Lady Saw is labeled as the Queen of Dancehall and the first female deejay to win a Grammy. She is known for her vivid sex lyrics and lewd stage shows. But in 2011 her softer alter ego Marion Hall will make her first appearance. Reggaemani got a chat with this outspoken female artist from an airport in Los Angeles.
Lady Saw, born Marion Hall, took her stage name from the late singer Tenor Saw when she started her career on local Jamaican sound systems only 15 years old. Her talent was recognized and in 1994 VP Records put out her debut album Lover Girl.
Since then she has been both criticized and praised for her outspoken and often x-rated lyrics. Some call it girl power, while other labels it as slackness. Song titles such as Pretty Pussy, Best Pum Pum and Tighta are however just as explicit as their titles indicate.
“I started out with clean lyrics but didn’t get any attention. The guys already did it [slackness] so I tried it and it worked,” says Lady Saw on the phone from an airport in Los Angeles, and continues:
“I’m a sexual person. It’s about who I am. To love yourself and to educate females.”
New album My Way
When I reach her she has just gotten off the airplane and is waiting for her bags. The night before she performed in San Francisco.
“It was a great show last night. I met Wu-Tang Clan at the hotel and called them on stage at the show during the Sycamore Tree tune.”
Lady Saw is in the U.S to do three concerts and to promote her latest album My Way, released in September of last year.
She says that she doesn’t keep track of how many copies she’s sold, but that her fans share their favourite tracks with her on Twitter.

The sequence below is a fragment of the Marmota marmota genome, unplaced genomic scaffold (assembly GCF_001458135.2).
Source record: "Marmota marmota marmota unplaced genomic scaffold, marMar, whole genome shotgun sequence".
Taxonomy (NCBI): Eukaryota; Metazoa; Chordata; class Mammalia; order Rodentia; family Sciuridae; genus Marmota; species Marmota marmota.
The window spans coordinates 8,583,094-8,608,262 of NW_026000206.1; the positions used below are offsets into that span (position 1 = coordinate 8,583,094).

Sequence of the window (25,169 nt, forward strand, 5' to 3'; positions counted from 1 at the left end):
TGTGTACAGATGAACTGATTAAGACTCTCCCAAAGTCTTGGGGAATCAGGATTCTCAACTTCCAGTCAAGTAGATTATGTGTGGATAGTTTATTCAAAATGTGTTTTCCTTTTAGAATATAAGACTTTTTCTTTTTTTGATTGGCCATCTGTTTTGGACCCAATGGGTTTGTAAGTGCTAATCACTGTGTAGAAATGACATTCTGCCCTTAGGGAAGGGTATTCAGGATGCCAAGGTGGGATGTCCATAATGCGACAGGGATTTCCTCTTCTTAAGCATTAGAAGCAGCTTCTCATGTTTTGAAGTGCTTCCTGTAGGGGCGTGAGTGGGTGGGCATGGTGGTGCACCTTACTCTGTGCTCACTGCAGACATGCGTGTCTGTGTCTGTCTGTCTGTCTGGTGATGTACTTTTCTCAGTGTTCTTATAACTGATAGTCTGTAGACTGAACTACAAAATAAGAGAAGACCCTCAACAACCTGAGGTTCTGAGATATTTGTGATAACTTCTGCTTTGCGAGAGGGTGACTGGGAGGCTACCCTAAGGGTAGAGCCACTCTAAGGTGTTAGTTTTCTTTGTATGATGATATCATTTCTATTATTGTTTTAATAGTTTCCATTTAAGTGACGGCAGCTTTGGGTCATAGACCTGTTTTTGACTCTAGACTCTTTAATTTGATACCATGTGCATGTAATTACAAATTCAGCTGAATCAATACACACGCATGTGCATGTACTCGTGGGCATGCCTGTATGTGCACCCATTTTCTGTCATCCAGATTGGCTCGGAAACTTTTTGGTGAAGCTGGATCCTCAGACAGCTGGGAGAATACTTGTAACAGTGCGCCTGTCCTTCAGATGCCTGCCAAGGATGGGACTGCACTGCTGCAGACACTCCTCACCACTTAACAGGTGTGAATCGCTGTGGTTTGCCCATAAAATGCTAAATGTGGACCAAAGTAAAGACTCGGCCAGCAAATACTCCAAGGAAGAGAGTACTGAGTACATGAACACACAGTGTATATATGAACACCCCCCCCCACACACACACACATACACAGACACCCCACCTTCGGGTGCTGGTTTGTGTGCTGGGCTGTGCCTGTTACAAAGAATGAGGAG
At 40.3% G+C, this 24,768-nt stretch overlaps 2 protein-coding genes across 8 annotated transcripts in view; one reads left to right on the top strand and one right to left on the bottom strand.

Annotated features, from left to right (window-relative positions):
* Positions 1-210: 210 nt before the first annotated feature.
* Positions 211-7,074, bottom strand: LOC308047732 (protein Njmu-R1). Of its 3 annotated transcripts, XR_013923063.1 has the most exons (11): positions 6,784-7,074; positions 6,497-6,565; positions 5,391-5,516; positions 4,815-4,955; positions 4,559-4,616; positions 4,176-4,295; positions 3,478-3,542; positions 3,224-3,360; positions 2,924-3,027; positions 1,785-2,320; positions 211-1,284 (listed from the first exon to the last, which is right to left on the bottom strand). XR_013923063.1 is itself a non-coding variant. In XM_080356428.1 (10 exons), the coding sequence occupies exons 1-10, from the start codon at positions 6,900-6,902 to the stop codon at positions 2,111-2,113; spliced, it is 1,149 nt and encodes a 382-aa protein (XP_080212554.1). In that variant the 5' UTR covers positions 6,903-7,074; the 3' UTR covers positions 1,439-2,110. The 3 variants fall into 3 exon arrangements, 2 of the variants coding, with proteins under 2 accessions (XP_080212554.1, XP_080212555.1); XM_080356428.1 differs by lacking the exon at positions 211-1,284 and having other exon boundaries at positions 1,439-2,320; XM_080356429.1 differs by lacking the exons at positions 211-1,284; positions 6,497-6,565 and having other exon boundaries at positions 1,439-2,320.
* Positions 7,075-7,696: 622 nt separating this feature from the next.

Formed her own label
Lady Saw has previously worked with a great number of both reggae artists and artists from other genres. The most successful partnership is probably the one with No Doubt, a collaboration that rendered her a Grammy in 2003. Underneath It All was a smash hit and reached number three on the U.S. Billboard Hot 100 chart.
On My Way – her ninth studio album – she has invited multi-platinum rapper Eve and Jamaican deejay Ding Dong. It is also the first release on her newly formed own imprint Diva Records.
“I had been with VP for much too long. I released eight albums with them. I wanted to go. It was too many years and I wanted to be free. I asked over and over and now I’m independent,” she says, and continues:
“It feels good. I can work when I feel like it. But we still have a good relation. Like Chris [Chin, CEO VP Records] called me on my birthday and such.”
Alter ego appears
On the new album Lady Saw has also worked with a number of different producers, like John John, Ward 21 and Tony Kelly. This album of course offers rude lyrics, but she also shows a different side of herself.
“It’s based on different topics. Like I’m a Woman. It’s uplifting and about how women should be treated with the respect they deserve,” she explains.
And her new side will be even more present in the future. Marion Hall – her real name and alter ego – will probably drop an album this year.
“My next album will be from my alter ego. It will be some jazz, blues and smooth reggae. I’d love to do it this year. I have six tracks already. It shows a new side of me and it’s all live riddims.”
Lady Saw is clear about that she has grown a lot and that she is more than slackness and hardcore dancehall.
“I can swing both sides. One night I could do a jazz performance and the next a hardcore dancehall show. I’m multi-talented. My musical brain has inclined,” she laughs.
These days she is also more than an artist. She could easily put singer, deejay, producer, label owner and writer on her business card.
Listen to the Queen
And she has no problems discussing topics people rarely talk about. One such is the Jamaican music industry and its Payola practices.
“It was much easier back then. Now it’s stupid songs, stupid tracks. Good talents get wasted. I mean what kind of rubbish is that. Many people don’t want to talk about it. People keep their mouth shut about it. It’s been going on for many years,” she says and adds that it’s even harder when the radio DJ’s now also are artists.
And people probably listen to what she says, since she has no problem with her confidence.
“I’m the best. I’m the queen of dancehall. It doesn’t get better than this. I demand respect and you pay attention to me.”
The Queen of Dancehall has spoken.